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Black Bauhinia - a documentary about Hong Kong localist activists

Start date

January 2020

End date

January 2021

Project website



The ESRC IAA has funded the production of a feature-length documentary film ‘Black Bauhinia’, which aims to explain the political situation in Hong Kong to western audiences and give activists a voice that they wouldn't otherwise have.

“Black Bauhinia” 香港本色 helps localist activists understand and reflect on their own political and emotional development as they tell the true story of their struggle, explaining the politics of localism to new audiences inside and outside of Hong Kong. They are effectively unpacking the complexity of Hong Kong's situation to a global public.

​Black Bauhinia examines Hong Kong’s struggle against the Chinese regime and evokes universal contemplations about resistance against authoritarianism, the question of identity ​and the meaning of homeland.

The emotional core of the film is the story of two young activists and their sacrifices for the city they love, as they come to terms with looming long-term imprisonment and adjust to life in overseas exile.Their story is representative of the choices many activists face now and​can be interpreted as a metaphor for the fate of Hong Kong as an international city.

A first edit of the documentary was screened at the 2020 Hong Kong Independent Film Festival and Seoul Human Rights Film Festival where it was warmly received.

Dr Kaeding has spent a decade researching social activism, identity politics and democratisation in Hong Kong and he is the co-founder and co-convenor of the Hong Kong Studies Association (HKSA). Dr Kaeding’s more recent focus has been on the Hong Kong localist movement.



Film festival screenings

The Black Bauhinia trailer has been screened at the following film festivals to date.


The film’s official trailer was released as part of a wide reaching online ESRC Festival of Social Science event, 'Representing Hong Kong Through Global Advocacy' where Dr Kaeding joined a panel with Ray Wong, Ben Rogers, and Baroness Bennett (co-chair of the All-Party Parliamentary Group on Hong Kong).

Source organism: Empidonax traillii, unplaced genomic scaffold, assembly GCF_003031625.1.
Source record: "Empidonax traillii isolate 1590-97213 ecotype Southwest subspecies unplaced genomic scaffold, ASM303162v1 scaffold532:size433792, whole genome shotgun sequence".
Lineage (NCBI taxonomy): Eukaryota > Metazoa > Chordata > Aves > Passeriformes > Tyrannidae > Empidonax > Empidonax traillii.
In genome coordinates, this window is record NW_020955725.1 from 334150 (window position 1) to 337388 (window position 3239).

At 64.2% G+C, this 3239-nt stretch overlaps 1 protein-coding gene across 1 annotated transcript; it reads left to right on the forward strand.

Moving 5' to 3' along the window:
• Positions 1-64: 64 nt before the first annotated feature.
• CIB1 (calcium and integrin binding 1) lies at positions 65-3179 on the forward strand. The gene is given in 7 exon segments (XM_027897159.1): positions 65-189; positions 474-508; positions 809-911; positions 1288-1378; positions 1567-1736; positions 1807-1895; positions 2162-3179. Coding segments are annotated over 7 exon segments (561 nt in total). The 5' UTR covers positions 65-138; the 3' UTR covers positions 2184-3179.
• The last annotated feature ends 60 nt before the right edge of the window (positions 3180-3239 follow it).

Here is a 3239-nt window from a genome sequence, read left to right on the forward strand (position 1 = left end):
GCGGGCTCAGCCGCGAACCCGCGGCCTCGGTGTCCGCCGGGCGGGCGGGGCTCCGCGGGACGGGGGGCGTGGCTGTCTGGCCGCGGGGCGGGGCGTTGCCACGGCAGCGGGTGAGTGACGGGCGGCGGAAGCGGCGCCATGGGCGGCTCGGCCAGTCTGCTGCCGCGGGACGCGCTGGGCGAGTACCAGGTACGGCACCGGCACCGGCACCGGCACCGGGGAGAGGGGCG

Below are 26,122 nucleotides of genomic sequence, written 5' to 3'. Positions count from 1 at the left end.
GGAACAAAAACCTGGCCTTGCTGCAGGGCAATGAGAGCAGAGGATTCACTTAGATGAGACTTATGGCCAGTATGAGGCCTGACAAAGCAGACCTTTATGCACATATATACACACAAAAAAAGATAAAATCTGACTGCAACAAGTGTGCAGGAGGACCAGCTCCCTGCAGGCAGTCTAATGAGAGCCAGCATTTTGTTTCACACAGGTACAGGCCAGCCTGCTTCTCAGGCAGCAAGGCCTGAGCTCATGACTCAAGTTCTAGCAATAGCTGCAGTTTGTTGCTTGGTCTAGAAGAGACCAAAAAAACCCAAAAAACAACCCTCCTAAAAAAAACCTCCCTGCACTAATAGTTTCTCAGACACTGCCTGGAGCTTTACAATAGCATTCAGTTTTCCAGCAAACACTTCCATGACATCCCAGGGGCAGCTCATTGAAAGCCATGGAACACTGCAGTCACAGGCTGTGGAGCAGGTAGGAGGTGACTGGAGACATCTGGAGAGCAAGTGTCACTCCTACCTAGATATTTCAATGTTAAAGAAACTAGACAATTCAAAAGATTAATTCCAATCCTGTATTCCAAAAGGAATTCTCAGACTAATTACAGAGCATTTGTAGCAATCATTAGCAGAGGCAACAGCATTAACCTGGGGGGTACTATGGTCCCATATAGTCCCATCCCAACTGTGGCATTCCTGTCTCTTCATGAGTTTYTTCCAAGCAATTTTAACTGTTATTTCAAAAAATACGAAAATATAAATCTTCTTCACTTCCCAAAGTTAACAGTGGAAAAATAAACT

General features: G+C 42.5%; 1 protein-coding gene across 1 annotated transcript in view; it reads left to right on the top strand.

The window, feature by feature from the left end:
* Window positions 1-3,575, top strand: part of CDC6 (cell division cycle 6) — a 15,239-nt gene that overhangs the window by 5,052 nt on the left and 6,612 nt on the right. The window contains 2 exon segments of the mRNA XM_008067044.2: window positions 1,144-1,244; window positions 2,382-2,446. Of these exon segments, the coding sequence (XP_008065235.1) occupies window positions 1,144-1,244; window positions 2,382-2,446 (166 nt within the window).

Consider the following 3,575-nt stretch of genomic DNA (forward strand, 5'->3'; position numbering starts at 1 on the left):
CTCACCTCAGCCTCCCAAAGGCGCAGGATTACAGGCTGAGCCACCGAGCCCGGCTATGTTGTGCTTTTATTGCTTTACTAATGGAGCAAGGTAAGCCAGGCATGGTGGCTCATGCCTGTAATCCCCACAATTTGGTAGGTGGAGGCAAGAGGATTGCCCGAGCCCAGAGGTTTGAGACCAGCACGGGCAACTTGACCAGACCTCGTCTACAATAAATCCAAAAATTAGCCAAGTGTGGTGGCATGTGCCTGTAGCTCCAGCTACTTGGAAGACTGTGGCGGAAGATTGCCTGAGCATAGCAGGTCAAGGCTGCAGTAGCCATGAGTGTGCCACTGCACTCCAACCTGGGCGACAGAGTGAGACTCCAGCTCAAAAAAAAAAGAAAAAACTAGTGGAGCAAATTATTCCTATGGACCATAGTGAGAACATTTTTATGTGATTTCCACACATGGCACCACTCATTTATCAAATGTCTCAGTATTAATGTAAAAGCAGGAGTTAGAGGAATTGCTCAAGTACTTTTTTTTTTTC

The panel discussed how to shape public debates through evidence-based advocacy and the creation of solidarity through empathy. They drew on Malte’s participatory and editorial role in the making of ‘Black Bauhinia’, Ray’s personal journey in exile, Ben’s long-term professional advocacy work in Asia, and Baroness Bennett’s involvement in the Inter-Parliamentary Alliance on China.

Black Bauhinia has already generated impact at the production stage, as the process of filming supported protagonists during difficult decisions, allowed them to reflect and cope with their emotions better.

The film production was a source of emotional and mental health support for imprisoned activists and indeed the film has been considered as a source of hope for audiences at its first screenings.

One activist who watched the film said she found it "Emotionally stirring" and said "Thank you so much for putting your effort and time towards producing such a wonderful piece of work.”

The associated Festival of Social Science event evoked universal reflections amongst its large global audience, about resistance against authoritarianism, the question of identity, the debate between structure and agency, and the meaning of homeland.

The impact of Dr Kaeding's film will unfold further as he reaches larger audiences at film festivals and gives the film and its messaging greater exposure to other target viewers. 

Anniversary of Localist Clashes

February 2021 marks the 5th Anniversary of the clashes between localists and the police in Hong Kong. To mark this milestone, Dr Kaeding has released a new clip from the film to share with audiences.


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